You(CIA)Tube Moderators Expose Company for Allowing Thousands of Child Predators to Flourish

Saturday, November 25, 2017
By Paul Martin

YouTube Moderators are calling out the platform for ignoring reports of abusive content, and allowing thousands of sexual predators to flourish.

By Rachel Blevins
November 25, 2017

As the mainstream media catches up to the fact that YouTube has become a breeding ground for pedophiles with hundreds of questionable videos — with billions of views — and thousands of sexual comments that face little oversight, the platform’s moderators are claiming that its system for reporting abuse has not been working properly for over a year.

A group of moderators told the BBC that YouTube has allowed at least 100,000 predatory accounts to leave inappropriate comments on videos with no repercussions as “YouTube’s system for reporting sexualized comments left on children’s videos has not been functioning correctly for more than a year.”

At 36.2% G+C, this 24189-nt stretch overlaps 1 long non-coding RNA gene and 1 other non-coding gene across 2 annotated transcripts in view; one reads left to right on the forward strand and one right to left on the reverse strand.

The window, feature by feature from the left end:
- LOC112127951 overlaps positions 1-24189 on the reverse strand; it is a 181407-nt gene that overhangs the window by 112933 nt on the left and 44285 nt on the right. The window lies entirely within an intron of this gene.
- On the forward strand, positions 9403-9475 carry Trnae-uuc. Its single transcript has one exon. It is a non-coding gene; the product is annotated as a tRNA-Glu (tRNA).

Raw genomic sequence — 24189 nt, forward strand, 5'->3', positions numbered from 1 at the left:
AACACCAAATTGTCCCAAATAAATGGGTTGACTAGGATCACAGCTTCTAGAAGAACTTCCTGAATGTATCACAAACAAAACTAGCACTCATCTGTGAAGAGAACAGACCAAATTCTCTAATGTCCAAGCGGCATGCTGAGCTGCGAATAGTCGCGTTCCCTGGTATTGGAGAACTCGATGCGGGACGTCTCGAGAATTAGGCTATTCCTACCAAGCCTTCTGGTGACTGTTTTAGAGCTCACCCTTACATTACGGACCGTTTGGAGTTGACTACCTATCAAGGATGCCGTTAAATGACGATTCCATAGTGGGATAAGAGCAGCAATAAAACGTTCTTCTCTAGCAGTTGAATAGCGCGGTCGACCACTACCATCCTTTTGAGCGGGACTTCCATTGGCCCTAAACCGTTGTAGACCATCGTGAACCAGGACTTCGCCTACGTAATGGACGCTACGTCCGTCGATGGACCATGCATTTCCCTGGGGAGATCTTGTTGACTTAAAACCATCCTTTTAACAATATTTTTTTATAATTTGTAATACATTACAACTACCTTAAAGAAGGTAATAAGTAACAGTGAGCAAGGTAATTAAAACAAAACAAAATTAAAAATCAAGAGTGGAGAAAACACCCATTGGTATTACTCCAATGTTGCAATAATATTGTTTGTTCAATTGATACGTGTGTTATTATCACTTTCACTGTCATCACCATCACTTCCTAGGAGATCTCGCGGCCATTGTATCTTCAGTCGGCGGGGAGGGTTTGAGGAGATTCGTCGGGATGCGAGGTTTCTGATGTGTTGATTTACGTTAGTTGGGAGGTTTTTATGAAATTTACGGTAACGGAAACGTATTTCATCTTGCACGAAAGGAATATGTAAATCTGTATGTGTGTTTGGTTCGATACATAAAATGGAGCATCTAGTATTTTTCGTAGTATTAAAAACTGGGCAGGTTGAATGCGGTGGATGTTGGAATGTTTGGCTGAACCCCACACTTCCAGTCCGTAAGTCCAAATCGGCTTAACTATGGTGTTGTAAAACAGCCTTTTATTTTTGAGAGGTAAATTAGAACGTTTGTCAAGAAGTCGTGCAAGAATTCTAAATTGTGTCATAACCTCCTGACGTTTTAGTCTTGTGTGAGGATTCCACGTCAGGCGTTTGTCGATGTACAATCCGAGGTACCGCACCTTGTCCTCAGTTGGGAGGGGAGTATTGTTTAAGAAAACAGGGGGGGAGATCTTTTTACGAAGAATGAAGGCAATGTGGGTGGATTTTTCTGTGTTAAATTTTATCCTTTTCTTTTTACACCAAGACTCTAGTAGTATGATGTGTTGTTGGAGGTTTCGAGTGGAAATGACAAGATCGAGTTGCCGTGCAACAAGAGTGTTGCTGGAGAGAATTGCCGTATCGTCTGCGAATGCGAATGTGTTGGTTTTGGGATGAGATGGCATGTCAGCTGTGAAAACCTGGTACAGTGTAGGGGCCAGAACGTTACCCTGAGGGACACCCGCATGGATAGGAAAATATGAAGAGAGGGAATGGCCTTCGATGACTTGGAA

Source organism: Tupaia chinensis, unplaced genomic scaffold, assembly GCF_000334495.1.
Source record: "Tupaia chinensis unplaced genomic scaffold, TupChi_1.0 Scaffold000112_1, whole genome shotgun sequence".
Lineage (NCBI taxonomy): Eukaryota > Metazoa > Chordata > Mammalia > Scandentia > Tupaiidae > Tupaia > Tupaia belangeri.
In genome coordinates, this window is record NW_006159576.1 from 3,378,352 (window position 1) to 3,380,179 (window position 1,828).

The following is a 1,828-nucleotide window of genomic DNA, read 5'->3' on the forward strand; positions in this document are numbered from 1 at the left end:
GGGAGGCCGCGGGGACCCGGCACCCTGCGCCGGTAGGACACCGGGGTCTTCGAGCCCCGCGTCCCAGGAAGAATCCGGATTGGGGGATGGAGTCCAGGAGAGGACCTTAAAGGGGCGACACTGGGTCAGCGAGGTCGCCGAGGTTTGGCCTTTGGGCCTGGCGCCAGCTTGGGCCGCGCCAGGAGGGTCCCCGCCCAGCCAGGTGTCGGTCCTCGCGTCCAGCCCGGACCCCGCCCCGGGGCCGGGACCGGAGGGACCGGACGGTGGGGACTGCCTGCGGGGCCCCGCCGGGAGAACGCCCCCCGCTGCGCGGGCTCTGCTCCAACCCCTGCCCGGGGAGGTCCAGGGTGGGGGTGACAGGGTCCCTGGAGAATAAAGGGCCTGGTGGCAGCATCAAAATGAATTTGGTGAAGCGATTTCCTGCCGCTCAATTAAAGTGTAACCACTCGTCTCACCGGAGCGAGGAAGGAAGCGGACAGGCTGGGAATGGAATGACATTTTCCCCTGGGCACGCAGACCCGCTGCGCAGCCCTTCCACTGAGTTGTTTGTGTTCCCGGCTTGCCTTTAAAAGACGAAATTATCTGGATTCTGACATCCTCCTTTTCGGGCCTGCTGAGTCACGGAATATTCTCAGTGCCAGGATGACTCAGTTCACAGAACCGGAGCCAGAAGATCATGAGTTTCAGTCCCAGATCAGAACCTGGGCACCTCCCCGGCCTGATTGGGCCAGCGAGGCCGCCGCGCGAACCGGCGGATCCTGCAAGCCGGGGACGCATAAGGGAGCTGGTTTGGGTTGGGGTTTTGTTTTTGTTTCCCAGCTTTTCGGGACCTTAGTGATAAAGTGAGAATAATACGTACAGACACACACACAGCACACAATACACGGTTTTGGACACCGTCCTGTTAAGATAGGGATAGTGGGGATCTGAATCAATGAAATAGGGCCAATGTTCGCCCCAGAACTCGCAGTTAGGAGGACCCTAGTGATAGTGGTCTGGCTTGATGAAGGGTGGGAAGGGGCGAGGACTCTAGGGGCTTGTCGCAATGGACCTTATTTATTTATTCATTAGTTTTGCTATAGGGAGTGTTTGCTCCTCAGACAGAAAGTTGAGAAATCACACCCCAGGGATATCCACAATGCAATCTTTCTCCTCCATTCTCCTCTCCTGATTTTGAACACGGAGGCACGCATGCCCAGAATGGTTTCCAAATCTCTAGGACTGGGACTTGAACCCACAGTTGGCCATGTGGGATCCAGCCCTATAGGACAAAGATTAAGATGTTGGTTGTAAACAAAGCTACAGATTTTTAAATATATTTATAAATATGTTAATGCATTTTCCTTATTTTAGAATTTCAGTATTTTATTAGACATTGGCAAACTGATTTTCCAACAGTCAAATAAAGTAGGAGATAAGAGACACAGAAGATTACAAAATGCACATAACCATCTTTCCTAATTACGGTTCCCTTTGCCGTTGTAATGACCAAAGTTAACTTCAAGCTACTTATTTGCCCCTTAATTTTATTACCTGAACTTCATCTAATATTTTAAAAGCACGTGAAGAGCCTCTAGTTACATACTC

The moderators, who are referred to as YouTube’s “Trusted Flaggers,” are charged with flagging inappropriate content and reporting the users who are violating the platform’s policies. However, they claim that in many cases, the accounts they report face no consequences.

An investigation conducted by BBC reporter Elizabeth Cassin looked into the sexual, lewd and other inappropriate comments that are left on YouTube’s videos for children—even after those accounts are reported by moderators.

“Although the videos themselves are completely innocent, there are attempts from adults to collect personal information from children, and requests for them to remove clothing,” Cassin said. “These are a clear violation of YouTube’s child endangerment policies. So you might expect that comments like these would be removed immediately once reported—but no. It’s claimed that one key part of YouTube’s mechanism for reporting comments like these hasn’t been working properly for over a year, so some obscene comments directed at children have remained on the site.”

After making a list of comments they believed were in clear violation of YouTube’s child endangerment policies, Cassin’s team reported 28 accounts to YouTube. “Two weeks later, 23 of these accounts still remained on the site,” Cassin said.

The Rest…HERE

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